I started my dog on Acana puppy large breed (5 stars rated, 55% meat) and I’m very pleased with it. However, a dog trainer I know, recently told me that because we feed smaller amount in rich quality dog foods, while this amount is enough for the physical needs of the dog, it doesn’t fill the dog’s belly, so the dog doesn’t feel full. And I can not add more food to the daily amount, because then the dog will gain weight.
What do you think about it? I want to feed my dog quality food, but I don’t want him to be hungry all the time… I now feed him 150g less then in his former food ( it’s 400g per day, and he’s 25 kg, but in the adult food it’s less then that). Is there anyway of knowing if a dog is really hungry?
I’d be happy to hear any thought or opinions from anyone!
Hound Dog MomParticipant
Hi boxermom –
You need to feed your dog whatever amount of food keeps it in optimal body condition – generally, higher quality foods are more calorie-dense (because they contain less filler) so the dog will require a smaller volume of food. Most dogs will want to eat more than they need. Some people have luck adding vegetables to the food (high fiber and low caloric density) to bulk up the meal. Personally, as long as the dog is in good body condition I’d ignore any “begging” for more food.
Is your dog doing anything to tell you he’s not getting enough? Because if he’s fine, he’s fine. Don’t let someone who is trying to justify feeding a lower quality feed bother you. You can increase the volume of his food by adding water and letting it soak in and not affect the quality of the food. Too much added fiber can affect the mineral absoption in the intestines, so if you decide you need to do that don’t go crazy. I have to agree with HDM, most dogs want to eat more than they should, ignore begging. I go one step further and put mine to work if they are begging, but they’re Border Collies, they need a job to be happy.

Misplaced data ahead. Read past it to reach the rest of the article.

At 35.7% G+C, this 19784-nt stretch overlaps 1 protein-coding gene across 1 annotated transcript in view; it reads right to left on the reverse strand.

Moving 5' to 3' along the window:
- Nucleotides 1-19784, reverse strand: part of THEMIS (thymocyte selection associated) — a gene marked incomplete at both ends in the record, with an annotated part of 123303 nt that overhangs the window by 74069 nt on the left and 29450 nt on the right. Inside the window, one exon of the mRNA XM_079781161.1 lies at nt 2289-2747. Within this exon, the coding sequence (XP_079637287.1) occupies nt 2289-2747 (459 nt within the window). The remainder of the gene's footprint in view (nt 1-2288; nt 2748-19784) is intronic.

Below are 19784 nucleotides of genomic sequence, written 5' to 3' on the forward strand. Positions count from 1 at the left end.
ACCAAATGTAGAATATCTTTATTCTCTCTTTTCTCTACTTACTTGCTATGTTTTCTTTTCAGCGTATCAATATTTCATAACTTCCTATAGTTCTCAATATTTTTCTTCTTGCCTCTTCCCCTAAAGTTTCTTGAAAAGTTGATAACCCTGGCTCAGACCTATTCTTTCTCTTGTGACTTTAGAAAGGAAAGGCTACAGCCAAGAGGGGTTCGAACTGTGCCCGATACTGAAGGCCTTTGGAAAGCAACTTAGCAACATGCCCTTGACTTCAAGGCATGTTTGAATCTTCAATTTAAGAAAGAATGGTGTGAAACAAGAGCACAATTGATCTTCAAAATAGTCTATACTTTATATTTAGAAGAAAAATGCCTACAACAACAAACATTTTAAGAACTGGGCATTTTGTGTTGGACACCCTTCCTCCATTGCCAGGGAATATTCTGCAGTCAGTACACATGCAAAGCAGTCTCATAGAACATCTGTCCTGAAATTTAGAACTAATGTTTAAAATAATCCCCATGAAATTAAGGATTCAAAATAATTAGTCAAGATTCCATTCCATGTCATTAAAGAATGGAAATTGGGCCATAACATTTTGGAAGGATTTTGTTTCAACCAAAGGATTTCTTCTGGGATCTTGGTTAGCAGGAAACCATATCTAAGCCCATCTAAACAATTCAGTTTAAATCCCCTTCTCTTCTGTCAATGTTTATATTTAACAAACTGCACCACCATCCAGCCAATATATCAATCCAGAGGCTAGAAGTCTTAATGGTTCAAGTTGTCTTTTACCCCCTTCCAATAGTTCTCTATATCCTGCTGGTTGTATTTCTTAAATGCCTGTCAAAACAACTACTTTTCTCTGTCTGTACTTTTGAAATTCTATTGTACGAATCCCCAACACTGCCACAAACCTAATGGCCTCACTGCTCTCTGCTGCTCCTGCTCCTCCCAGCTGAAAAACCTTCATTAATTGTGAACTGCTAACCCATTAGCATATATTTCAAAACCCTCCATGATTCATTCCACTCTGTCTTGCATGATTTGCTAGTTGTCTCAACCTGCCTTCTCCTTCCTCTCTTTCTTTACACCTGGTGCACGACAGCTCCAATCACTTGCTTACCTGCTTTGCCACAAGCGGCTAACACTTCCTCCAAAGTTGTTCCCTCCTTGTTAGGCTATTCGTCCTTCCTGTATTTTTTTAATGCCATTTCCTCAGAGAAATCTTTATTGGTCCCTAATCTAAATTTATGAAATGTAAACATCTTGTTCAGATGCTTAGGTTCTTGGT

BTW, just like in people, their stomachs grow to accomodate the amount they eat, if they are consistantly fed a smaller amount, their stomach shrinks. So this trainer is full o’ bull.
Hound Dog MomParticipant
Assuming they’re comprising a reasonable portion of the diet (<20%), adding vegetables to increase the bulk of the dog's diet isn't going to result in nutrient absorption issues. These issues tend to arise when "isolated fibers" (non-whole food fibers) are fed in high quantities – i.e.) fruit pectin, beet pulp, pea fiber, cellulose, peanut hulls, bran, etc. It also appears that rapidly fermentable fibers (such as guar gum and pectins) are the fibers that decrease the availability of certain nutrients (namely zinc, calcium, iron and phosphorus), while fibers that contain more cellulose have little effect on mineral absorption. Vegetables are vitamin and mineral rich whole foods, to add a few spoonfuls of pumpkin or a small amount of steamed low glycemic vegetables to a meal is not going to result in a mineral deficiency – if anything it would enhance the nutrient value of the meal in addition to allowing the dog to eat a greater volume of food without having a significant impact on caloric intake.
Thank you very much for your comments Hound Dog Mom and Pattyvaughn!
My dog is not really begging, he never get food at the table so I guess he know it wouldn’t help 🙂 But what he do is going to his empty bowl and lick it every once in a while, which hardly never happened before. Plus he finishes the food super-fast. With the former food, it would stay in the bowl for a few hours before he’d eat it… And he almost never went to the empty bowl to lick it (if it would happen, I usually gave him some more food, because he would never eat his entire daily amount).
Your answers did calm my guilt though.. I think for now I won’t add vegetables because I want to wait and see if his stool firm up before making any changes (soft stool is why I changed the food to begin with). I’ll keep follow and see if he gets used to the smaller amount.
Going to the bowl and licking is a sign that he really likes his new food, nothing more.
I’m glad to hear that! Thanks!
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